Putting trails across old roads on clearcuts makes for hot hiking too--as with Dave & Chelsea here on the trek out:

26 June 2007

Another Day on the Creek

Jan, our friend Sheila, and I fished an upper river tributary creek last evening. We began with a picnic at the Home Ranch, and then found our fishing spot.

Though cool and breezy, there were several species/sizes of caddis popping out of the water and some mayfly spinners laying eggs. The fish were rising and it was fun to catch a few larger brookies and a "trophy" whitefish--"trophy" is of course a relative term, but a 14" whitie in a small creek is a trophy. The larger rainbows seem to have left the creek--I think they stay just a few weeks after spawning, and then head back down to the mainstem river once summer arrives and flows decrease. Oddly enough, few elk were out when sunset came. Perhaps they have moved up, though usually quite a few residents stay in the valley. The antelope were a little scarce too. Maybe the wolf pack is around?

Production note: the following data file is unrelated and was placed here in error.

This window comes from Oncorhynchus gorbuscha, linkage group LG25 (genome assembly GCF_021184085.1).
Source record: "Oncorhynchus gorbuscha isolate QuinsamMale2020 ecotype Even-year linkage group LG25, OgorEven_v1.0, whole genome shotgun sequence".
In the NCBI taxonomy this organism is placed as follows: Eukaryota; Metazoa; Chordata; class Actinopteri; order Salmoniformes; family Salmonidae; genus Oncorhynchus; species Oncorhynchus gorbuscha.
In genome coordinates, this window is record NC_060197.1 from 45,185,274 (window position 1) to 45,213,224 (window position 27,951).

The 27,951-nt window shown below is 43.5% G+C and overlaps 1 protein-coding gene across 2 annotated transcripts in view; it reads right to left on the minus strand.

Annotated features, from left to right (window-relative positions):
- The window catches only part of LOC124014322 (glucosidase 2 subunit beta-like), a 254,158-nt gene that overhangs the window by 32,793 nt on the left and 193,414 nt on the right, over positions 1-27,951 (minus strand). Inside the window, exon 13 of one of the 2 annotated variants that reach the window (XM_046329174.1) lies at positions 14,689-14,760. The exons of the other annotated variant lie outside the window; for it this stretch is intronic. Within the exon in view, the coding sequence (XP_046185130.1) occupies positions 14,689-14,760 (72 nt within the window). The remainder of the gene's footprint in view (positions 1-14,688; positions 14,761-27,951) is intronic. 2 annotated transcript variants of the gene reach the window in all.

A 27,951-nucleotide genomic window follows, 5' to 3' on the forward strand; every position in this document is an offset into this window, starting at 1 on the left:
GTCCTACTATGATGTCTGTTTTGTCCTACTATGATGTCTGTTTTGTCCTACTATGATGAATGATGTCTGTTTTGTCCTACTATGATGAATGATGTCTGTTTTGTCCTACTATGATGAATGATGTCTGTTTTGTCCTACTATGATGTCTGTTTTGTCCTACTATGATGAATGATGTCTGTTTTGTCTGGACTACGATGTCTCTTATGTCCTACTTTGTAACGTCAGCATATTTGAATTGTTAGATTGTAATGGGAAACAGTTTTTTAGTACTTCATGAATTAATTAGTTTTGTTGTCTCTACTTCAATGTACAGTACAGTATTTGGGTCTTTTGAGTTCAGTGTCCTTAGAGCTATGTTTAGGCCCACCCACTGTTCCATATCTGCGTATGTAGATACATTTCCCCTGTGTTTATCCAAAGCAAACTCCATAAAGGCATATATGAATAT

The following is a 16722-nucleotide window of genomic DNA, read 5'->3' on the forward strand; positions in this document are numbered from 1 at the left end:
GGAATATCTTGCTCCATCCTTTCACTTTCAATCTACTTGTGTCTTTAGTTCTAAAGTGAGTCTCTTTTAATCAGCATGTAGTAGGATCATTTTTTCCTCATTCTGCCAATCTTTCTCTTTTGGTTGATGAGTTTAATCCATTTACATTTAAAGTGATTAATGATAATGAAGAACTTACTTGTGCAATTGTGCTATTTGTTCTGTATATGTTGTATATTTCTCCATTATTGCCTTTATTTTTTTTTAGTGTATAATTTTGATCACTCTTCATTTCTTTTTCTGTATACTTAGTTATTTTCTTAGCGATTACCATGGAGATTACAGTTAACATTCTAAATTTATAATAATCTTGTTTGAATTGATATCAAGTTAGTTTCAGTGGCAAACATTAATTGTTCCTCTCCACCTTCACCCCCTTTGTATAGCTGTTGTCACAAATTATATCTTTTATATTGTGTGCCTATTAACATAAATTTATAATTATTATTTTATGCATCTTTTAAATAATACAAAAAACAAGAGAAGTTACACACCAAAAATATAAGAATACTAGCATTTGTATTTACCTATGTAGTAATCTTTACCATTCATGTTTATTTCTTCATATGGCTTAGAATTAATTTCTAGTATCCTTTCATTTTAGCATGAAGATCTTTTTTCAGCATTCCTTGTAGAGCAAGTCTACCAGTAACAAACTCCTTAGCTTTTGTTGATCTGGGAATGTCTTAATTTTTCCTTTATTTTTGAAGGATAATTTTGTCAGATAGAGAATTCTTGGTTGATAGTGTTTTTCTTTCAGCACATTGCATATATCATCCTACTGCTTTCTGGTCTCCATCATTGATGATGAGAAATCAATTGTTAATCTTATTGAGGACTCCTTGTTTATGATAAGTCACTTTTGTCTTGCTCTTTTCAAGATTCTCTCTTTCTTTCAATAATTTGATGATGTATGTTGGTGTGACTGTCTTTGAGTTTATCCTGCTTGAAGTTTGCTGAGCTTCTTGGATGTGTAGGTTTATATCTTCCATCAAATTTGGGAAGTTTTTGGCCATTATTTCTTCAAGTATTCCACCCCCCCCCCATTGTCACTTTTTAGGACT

Jan, Sheila, and RTD:

Jan and Gaul Creek:

Note that the riparian area in this reach has not fully recovered from the old Anaconda Company days (it is now state land, with well managed cattle rest-rotation). In some areas, willows have fully recolonized the banks, but here it's mostly just grass. Grass does not provide as much bank stability, but it makes for an easier place for novices to fish.

It's all easier said than done, this flyfishing thing. I take for granted keeping my backcast high, keeping my shadow off the water, reading the water, throwing slack and then mending for a good drift, handling the line with the left hand, using the a flick of the rod to pick line up from the water, etc. When did I learn all of this? How? No wonder some novice anglers spend hours practice-casting on a lawn. And no wonder so many anglers who get pretty good at pounding the banks from a boat are helpless (and hopeless) when trying to wade fish. It can be pretty simple, though: I well recall catching nice browns on nymphs in brushy Pennsylvania and New York streams by simply stripping line and drifting the fly into a downstream pool.